Sean O’Reilly: Smart contracts – a possible shake-up in traditional contract law
Ronan Daly Jermyn partner Sean O’Reilly and Adam McCarthy consider the implications of smart contracts.
There is a great deal of excitement surrounding smart contracts. Smart contracts have the potential to be traceable, transparent, and irreversible. As for security, they can record an indisputable history of changes and verify electronic signatories. Scalability and lower compliance costs are also important benefits to consider when looking at the future of this field.
With these benefits in mind, you’re probably wondering how it all works. Smart contracts are made up of code, which can self-execute and enforce an agreement. The entire process is automated via a ‘distributed ledger’. The same copy of contract is downloaded onto every computer for all users to see. This results in a secure system, as any manipulation can be seen by others. A mutual trust is created between the parties, as execution of the agreement is certain if the negotiated conditions are met. Therefore, intermediaries are no longer needed when agreeing to a contract. Smart contracts can define the obligations for both parties in deterministic code, leaving no ambiguity in the case of a disagreement.
Translating a contract into code
So, why aren’t traditional paper contracts fading into obscurity? Since the code behaves in a pre-defined way, it doesn’t have the linguistic nuances of human languages. Negotiated terms of a contract might not be binary in their language, and therefore they can’t be assessed deterministically by a computer program. It’s very difficult to translate the concept of reasonableness into code, for example.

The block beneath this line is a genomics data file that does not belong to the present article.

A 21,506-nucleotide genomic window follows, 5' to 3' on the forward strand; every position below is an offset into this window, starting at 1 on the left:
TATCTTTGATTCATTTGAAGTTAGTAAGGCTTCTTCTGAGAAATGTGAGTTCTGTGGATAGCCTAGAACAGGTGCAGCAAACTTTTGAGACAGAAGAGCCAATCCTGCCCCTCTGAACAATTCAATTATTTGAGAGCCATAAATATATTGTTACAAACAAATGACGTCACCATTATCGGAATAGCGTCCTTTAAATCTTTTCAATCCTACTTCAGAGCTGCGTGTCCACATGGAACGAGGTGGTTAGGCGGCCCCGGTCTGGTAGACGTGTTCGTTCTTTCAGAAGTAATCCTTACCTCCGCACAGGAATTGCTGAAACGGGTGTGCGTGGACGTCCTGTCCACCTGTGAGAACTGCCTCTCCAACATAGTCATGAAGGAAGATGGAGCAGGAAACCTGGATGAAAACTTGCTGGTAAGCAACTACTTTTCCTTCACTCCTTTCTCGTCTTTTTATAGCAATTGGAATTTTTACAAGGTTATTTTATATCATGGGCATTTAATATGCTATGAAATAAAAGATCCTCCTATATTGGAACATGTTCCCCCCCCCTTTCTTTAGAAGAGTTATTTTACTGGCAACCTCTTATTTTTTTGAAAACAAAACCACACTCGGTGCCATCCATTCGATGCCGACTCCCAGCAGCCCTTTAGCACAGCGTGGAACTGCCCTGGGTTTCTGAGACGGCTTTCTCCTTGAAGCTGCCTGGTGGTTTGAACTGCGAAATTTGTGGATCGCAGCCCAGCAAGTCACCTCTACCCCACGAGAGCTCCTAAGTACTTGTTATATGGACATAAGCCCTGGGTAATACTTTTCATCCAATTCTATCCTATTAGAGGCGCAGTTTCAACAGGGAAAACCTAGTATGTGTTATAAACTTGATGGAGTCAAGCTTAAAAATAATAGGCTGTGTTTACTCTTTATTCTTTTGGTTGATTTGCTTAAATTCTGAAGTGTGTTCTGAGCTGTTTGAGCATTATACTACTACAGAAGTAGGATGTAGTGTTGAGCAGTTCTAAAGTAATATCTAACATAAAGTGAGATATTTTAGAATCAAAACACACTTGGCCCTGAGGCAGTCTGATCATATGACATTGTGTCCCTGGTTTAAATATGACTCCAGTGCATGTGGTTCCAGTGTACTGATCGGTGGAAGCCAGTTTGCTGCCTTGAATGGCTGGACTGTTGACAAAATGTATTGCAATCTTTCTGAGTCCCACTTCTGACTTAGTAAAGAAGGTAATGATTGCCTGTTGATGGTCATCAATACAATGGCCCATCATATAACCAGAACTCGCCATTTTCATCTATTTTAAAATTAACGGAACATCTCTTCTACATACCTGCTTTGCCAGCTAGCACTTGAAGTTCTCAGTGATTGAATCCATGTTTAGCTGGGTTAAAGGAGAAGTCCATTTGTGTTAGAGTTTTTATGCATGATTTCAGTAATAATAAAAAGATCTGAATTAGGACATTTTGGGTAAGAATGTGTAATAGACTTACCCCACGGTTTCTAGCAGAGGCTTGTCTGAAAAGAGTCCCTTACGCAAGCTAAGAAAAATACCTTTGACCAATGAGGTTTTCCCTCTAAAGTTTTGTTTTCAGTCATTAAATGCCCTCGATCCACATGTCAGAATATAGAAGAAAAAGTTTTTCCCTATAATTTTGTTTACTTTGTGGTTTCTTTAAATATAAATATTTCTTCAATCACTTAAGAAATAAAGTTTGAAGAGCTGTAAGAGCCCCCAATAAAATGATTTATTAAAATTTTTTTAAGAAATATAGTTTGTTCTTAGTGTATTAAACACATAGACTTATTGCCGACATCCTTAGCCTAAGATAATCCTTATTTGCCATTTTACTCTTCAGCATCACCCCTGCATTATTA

Since smart contracts are basically executing a particular code base, it’s difficult to decipher the context surrounding the agreement. What if it was signed under duress, or one of the parties was under age? This complicates the implementation of smart contracts, and creative solutions will need to be found to eliminate these potential pit falls.
Where could they be used?
The technology works best when there is a set of deterministic obligations. An ‘escrow’ mechanism, where money is paid to a trusted third-party stakeholder and then released under certain specific conditions, is where the smart contract industry is showing greatest promise.
As we progress into the future, it’s important to consider how autonomous smart devices will conduct business. For example, how will a washing machine buy its own detergent? Machine-to-machine commerce is just on the horizon, and human intervention for each individual contract would be cumbersome. Smart contracts would fit this role neatly, taking the burden off those who usually sign and oversee these types of agreements.
Another sector of the industry that’s gathering some steam are smart financial instruments. Shares, bonds, and derivatives contracts are ripe for a technological revolution. It’s even possible that intellectual property could be stored and traded over a distributed ledger. The music industry, for example, could use smart contracts to automatically keep track of ownership of material to facilitate licensing and royalties.